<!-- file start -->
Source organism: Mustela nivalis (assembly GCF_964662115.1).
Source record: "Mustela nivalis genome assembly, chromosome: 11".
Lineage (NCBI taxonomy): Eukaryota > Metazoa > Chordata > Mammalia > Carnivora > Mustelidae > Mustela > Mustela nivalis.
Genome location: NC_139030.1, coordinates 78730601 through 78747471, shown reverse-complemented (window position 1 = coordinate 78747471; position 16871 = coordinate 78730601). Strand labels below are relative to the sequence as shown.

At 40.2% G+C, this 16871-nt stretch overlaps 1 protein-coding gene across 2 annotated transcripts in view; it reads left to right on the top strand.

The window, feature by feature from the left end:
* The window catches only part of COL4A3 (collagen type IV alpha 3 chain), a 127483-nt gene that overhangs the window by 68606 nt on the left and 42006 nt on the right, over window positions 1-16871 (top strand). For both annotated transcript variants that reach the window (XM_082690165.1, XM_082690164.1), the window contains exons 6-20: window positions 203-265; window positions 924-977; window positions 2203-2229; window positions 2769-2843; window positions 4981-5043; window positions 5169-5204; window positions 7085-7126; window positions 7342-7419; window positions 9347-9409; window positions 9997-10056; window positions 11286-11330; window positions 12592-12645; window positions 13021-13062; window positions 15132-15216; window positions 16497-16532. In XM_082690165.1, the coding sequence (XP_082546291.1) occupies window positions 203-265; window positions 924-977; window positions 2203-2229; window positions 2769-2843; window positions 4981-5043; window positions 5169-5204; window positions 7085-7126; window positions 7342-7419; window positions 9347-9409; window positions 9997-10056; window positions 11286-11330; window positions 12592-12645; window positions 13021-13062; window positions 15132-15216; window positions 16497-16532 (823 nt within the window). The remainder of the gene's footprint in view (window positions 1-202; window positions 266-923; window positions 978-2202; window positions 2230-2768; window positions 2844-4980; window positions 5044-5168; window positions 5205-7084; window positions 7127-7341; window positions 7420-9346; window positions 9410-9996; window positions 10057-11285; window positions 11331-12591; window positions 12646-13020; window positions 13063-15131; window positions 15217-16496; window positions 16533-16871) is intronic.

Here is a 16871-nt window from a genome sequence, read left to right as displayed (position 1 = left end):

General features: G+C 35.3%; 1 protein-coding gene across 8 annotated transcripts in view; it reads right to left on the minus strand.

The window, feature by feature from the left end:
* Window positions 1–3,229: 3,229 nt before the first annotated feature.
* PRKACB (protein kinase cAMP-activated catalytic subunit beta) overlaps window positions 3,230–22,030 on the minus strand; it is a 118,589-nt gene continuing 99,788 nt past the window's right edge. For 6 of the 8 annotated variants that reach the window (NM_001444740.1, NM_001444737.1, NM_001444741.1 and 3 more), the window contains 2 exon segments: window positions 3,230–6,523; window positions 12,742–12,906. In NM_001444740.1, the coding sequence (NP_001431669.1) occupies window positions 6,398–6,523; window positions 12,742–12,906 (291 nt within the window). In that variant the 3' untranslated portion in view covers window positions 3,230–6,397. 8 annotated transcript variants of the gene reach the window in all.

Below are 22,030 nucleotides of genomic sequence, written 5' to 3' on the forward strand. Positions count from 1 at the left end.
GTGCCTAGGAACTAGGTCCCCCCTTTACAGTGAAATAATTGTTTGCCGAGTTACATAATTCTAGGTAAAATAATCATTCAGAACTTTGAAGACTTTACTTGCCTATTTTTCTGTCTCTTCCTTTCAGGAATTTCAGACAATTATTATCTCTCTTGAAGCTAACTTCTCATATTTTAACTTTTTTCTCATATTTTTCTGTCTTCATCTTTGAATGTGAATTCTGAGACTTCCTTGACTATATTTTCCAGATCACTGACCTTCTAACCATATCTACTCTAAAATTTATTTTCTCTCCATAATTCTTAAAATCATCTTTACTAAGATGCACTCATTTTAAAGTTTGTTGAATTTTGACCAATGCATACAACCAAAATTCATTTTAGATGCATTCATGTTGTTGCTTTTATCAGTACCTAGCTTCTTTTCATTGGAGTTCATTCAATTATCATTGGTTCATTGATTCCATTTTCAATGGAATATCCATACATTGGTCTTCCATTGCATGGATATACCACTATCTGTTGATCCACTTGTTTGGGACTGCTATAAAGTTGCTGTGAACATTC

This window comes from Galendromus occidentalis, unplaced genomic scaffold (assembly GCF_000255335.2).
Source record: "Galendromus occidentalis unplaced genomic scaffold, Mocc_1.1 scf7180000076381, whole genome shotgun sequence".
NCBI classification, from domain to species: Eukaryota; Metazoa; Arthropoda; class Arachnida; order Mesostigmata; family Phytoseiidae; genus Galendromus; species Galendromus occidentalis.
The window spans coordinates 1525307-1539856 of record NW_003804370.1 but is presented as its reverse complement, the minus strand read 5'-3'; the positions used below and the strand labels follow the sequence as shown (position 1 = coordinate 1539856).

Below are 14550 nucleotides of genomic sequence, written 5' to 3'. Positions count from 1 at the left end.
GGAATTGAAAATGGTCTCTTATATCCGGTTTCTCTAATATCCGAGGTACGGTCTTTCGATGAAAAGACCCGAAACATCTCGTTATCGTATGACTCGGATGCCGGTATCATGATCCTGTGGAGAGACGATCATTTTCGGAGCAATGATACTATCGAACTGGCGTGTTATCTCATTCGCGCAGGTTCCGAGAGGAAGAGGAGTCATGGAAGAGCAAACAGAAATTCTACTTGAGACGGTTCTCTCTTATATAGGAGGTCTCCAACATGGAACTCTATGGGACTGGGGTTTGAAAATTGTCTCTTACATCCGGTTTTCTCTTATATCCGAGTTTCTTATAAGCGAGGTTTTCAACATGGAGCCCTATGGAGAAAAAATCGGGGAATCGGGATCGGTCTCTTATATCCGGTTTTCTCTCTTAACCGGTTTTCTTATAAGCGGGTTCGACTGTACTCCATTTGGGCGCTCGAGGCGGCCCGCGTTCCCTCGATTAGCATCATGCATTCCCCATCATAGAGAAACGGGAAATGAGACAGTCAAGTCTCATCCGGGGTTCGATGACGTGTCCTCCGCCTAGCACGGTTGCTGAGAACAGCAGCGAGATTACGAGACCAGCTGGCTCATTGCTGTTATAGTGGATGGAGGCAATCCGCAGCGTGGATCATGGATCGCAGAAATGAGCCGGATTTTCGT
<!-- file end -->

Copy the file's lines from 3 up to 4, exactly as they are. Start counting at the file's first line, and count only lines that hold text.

Lineage (NCBI taxonomy): Eukaryota > Metazoa > Chordata > Mammalia > Carnivora > Mustelidae > Mustela > Mustela nivalis.
Genome location: NC_139030.1, coordinates 78730601 through 78747471, shown reverse-complemented (window position 1 = coordinate 78747471; position 16871 = coordinate 78730601). Strand labels below are relative to the sequence as shown.